W.R. Harvey & Co. (Antiques) Ltd
Archive of news from Harvey's
Posted by David Harvey, Saturday 5 May 2012
To all readers of a certain age the name TW3 will strike a chord. This was the BBC's first televised satirical comedy programme and aired in 1962 and 1963. "That Was The Week That Was" was hosted by David Frost with interviews conducted by Bernard Levin, songs with Millicent Martin and Lance Percival with a host of comedic actors who later found fame and often came from the Cambridge University Footlights Review. These included Roy Kinnear, John Cleese, Ronnie Barker, Ronnie Corbett,Bill Oddie, Graham Chapman etc..
Well this most certainly has been the week that was. It started with an early call last Saturday to view some pieces followed by a visit to the Teesside University for a conference and a series of appointments in Leeds before returning last thing Wednesday evening. Thursday was Election Day here in West Oxfordshire with all the mayhem and rushing around that brings for fellow councillors who may not be standing but are helping their candidate colleagues. The results are still being analysed but all three major parties have come out with exactly the responses I predicted weeks ago to the results we all knew would happen ages ago. Plus ca change!
In between times a little bit of good fortune came my way with several pieces coming into our Witney antiques showrooms and I was delighted to have acquired the delightful Oak and Inlaid Bureau shown in more detail elsewhere on this website but I found it particularly beguiling with the removable central drawer box revealing four secret compartments behind the sliding well aperture and internal door. I have attached a picture of this because it is so nice to see pieces which need no explanation because they are so obviously exactly right and such a pleasure to live with.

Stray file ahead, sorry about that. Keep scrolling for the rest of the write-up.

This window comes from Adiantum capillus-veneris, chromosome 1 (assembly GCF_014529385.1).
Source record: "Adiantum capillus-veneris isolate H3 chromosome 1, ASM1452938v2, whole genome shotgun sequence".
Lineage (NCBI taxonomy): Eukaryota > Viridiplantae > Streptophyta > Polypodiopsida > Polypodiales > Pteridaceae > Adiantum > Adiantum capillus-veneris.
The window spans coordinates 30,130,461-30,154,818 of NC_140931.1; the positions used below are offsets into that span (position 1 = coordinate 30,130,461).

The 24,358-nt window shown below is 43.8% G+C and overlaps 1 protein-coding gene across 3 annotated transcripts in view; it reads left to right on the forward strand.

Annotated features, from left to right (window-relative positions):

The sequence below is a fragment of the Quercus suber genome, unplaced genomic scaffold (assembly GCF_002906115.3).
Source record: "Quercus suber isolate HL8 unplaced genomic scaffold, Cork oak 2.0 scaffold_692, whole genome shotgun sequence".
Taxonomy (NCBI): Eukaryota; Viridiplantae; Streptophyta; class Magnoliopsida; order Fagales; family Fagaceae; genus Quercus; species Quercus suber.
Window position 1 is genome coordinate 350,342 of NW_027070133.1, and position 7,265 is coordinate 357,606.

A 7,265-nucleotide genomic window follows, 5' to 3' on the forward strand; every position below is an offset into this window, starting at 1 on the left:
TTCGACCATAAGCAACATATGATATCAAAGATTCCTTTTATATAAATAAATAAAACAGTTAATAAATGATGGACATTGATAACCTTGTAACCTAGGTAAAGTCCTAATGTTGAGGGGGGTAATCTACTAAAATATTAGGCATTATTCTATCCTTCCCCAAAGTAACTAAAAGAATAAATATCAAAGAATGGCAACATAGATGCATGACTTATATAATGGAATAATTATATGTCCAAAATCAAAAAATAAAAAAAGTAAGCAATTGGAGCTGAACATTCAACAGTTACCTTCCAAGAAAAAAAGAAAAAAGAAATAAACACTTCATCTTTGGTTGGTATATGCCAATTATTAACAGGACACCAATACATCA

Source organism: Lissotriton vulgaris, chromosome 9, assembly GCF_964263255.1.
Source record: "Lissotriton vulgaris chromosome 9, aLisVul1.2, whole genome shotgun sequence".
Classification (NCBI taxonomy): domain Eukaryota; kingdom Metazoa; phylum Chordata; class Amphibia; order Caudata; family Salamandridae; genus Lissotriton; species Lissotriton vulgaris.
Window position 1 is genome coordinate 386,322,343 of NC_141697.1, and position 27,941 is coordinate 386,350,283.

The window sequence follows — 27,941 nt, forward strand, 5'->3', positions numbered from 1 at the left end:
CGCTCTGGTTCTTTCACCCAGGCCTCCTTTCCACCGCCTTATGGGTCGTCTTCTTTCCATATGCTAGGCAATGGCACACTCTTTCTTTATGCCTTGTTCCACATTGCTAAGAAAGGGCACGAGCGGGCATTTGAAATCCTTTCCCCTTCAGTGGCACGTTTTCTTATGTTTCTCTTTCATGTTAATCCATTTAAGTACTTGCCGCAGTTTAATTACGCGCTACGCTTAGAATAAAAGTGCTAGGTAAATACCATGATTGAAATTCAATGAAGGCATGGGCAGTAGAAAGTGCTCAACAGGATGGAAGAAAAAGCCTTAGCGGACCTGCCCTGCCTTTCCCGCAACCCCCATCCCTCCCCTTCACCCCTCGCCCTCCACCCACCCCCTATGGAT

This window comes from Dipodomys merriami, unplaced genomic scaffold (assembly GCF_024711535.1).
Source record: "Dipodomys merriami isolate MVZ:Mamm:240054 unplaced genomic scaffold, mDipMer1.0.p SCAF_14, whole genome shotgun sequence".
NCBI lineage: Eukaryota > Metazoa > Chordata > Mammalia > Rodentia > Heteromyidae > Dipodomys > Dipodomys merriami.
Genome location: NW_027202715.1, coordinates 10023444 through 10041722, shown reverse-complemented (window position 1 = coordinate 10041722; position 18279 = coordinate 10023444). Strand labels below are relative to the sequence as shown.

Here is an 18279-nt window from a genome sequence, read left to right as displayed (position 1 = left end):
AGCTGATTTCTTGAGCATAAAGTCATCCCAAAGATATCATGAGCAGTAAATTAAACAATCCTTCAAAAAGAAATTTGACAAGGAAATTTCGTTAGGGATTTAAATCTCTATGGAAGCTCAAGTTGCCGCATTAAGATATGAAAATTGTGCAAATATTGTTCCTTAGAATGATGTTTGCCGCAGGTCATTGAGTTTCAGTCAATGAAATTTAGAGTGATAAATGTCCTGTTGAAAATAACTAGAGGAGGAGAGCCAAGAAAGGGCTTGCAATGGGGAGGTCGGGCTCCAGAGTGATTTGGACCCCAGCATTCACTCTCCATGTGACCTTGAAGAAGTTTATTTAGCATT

Although fashion gurus would have us all believe that the bureau or antique desks as a piece of furniture is passe and out of fashion, I cannot believe that any collector of early English Furniture would not want to find room for this delicious piece. It is small enough to fit into any home and although it is Oak, it is sophisticated enough to stand with any pieces of Quality Antique Furniture.
This is illustrated in David Knell's book on English Country Furniture 1500-1900 and I hope to have enough time to do a little more research on this. In the interim, pieces have been sold and leaving our Witney antiques shop for homes both near and far away all this week with a couple more deliveries to the North of England in the next 2 weeks still to come. Contrary to some predictions, there is, as David Moss pointed out in the Antique Trades Gazette a few weeks ago, still life in the Antiques Trade. Certainly there has been a reduction in the number of Antique Dealers with some taking early retirement, others selling their shops for Coffee Shops etc. but those who are still trading as we all recover from what has been a difficult few years, will reap the rewards of longevity and holding one's nerve as the pendulum swings back our way.